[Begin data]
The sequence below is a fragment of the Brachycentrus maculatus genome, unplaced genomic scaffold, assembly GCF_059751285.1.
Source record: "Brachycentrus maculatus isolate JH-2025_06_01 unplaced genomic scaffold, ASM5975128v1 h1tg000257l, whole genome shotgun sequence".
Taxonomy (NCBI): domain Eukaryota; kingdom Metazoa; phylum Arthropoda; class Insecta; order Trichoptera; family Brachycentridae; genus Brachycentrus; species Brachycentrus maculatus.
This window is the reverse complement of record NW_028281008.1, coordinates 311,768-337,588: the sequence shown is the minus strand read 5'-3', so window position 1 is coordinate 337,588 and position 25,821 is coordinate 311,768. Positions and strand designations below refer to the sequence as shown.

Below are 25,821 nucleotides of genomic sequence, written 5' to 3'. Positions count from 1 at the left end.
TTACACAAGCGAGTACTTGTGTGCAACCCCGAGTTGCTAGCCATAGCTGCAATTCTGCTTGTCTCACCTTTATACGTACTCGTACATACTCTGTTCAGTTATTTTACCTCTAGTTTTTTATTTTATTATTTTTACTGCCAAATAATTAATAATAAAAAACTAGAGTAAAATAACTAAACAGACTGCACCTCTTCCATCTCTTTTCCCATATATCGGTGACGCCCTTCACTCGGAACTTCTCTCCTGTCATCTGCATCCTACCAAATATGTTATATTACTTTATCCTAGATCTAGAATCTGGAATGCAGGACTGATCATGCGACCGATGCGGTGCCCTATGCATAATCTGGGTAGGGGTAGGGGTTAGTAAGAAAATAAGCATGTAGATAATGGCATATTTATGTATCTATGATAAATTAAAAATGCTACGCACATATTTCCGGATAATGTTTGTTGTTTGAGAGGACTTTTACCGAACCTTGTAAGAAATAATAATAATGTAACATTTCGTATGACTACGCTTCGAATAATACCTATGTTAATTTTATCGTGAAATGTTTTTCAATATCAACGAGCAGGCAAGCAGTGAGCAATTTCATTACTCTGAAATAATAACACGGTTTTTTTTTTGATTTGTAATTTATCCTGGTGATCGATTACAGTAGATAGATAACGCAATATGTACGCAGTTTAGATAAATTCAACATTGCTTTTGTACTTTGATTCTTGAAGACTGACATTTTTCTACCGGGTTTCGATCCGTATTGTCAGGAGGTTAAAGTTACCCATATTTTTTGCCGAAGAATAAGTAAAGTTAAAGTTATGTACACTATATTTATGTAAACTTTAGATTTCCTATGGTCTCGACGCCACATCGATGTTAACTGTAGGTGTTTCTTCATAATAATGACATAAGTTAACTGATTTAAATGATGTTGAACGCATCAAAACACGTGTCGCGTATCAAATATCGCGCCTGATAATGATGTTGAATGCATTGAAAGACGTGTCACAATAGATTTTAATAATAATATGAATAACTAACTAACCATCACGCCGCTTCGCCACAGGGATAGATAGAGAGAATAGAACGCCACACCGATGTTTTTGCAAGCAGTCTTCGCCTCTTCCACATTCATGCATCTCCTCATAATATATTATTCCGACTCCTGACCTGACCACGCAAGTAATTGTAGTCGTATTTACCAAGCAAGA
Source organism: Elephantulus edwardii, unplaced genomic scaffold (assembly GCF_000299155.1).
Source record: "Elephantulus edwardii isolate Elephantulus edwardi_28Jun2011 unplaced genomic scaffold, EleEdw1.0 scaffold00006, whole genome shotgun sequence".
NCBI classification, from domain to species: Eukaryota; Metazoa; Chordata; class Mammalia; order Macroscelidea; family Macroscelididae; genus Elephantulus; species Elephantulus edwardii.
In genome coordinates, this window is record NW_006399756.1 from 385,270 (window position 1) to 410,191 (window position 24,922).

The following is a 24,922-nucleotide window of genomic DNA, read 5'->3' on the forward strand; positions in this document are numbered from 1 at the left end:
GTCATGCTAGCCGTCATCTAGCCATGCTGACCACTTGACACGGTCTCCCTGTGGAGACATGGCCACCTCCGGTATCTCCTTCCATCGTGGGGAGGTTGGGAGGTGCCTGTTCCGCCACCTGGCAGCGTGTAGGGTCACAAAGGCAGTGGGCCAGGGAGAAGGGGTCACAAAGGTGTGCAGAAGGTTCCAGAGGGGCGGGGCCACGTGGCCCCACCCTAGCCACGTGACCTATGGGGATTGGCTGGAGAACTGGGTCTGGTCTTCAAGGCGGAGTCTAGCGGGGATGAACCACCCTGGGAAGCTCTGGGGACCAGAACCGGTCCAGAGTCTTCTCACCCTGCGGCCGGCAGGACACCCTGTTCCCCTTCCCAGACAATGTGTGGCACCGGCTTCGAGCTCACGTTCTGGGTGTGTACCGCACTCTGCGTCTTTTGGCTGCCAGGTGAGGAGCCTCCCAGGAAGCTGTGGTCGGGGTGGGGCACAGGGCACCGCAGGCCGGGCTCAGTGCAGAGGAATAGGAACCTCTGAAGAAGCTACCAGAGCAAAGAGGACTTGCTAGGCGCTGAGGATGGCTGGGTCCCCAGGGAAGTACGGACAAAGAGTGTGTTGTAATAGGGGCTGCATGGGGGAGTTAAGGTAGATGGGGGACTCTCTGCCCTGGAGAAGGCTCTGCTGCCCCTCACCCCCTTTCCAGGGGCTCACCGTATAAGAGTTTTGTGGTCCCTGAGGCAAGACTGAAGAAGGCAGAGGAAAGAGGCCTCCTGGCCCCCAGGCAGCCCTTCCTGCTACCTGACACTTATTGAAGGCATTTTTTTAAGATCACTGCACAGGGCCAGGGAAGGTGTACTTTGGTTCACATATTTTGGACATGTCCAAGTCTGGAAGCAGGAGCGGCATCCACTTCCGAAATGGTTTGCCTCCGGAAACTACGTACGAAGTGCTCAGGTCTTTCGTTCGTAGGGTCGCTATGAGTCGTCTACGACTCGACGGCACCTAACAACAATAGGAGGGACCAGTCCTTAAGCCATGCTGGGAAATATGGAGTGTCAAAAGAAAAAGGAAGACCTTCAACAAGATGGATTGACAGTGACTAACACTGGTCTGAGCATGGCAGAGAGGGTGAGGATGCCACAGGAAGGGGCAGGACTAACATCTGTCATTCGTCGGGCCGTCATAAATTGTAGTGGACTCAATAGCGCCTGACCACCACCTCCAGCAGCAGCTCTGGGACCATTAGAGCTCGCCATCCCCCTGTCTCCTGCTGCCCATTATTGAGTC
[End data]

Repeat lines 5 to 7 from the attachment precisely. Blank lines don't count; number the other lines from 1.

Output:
Below are 25,821 nucleotides of genomic sequence, written 5' to 3'. Positions count from 1 at the left end.
TTACACAAGCGAGTACTTGTGTGCAACCCCGAGTTGCTAGCCATAGCTGCAATTCTGCTTGTCTCACCTTTATACGTACTCGTACATACTCTGTTCAGTTATTTTACCTCTAGTTTTTTATTTTATTATTTTTACTGCCAAATAATTAATAATAAAAAACTAGAGTAAAATAACTAAACAGACTGCACCTCTTCCATCTCTTTTCCCATATATCGGTGACGCCCTTCACTCGGAACTTCTCTCCTGTCATCTGCATCCTACCAAATATGTTATATTACTTTATCCTAGATCTAGAATCTGGAATGCAGGACTGATCATGCGACCGATGCGGTGCCCTATGCATAATCTGGGTAGGGGTAGGGGTTAGTAAGAAAATAAGCATGTAGATAATGGCATATTTATGTATCTATGATAAATTAAAAATGCTACGCACATATTTCCGGATAATGTTTGTTGTTTGAGAGGACTTTTACCGAACCTTGTAAGAAATAATAATAATGTAACATTTCGTATGACTACGCTTCGAATAATACCTATGTTAATTTTATCGTGAAATGTTTTTCAATATCAACGAGCAGGCAAGCAGTGAGCAATTTCATTACTCTGAAATAATAACACGGTTTTTTTTTTGATTTGTAATTTATCCTGGTGATCGATTACAGTAGATAGATAACGCAATATGTACGCAGTTTAGATAAATTCAACATTGCTTTTGTACTTTGATTCTTGAAGACTGACATTTTTCTACCGGGTTTCGATCCGTATTGTCAGGAGGTTAAAGTTACCCATATTTTTTGCCGAAGAATAAGTAAAGTTAAAGTTATGTACACTATATTTATGTAAACTTTAGATTTCCTATGGTCTCGACGCCACATCGATGTTAACTGTAGGTGTTTCTTCATAATAATGACATAAGTTAACTGATTTAAATGATGTTGAACGCATCAAAACACGTGTCGCGTATCAAATATCGCGCCTGATAATGATGTTGAATGCATTGAAAGACGTGTCACAATAGATTTTAATAATAATATGAATAACTAACTAACCATCACGCCGCTTCGCCACAGGGATAGATAGAGAGAATAGAACGCCACACCGATGTTTTTGCAAGCAGTCTTCGCCTCTTCCACATTCATGCATCTCCTCATAATATATTATTCCGACTCCTGACCTGACCACGCAAGTAATTGTAGTCGTATTTACCAAGCAAGA
Source organism: Elephantulus edwardii, unplaced genomic scaffold (assembly GCF_000299155.1).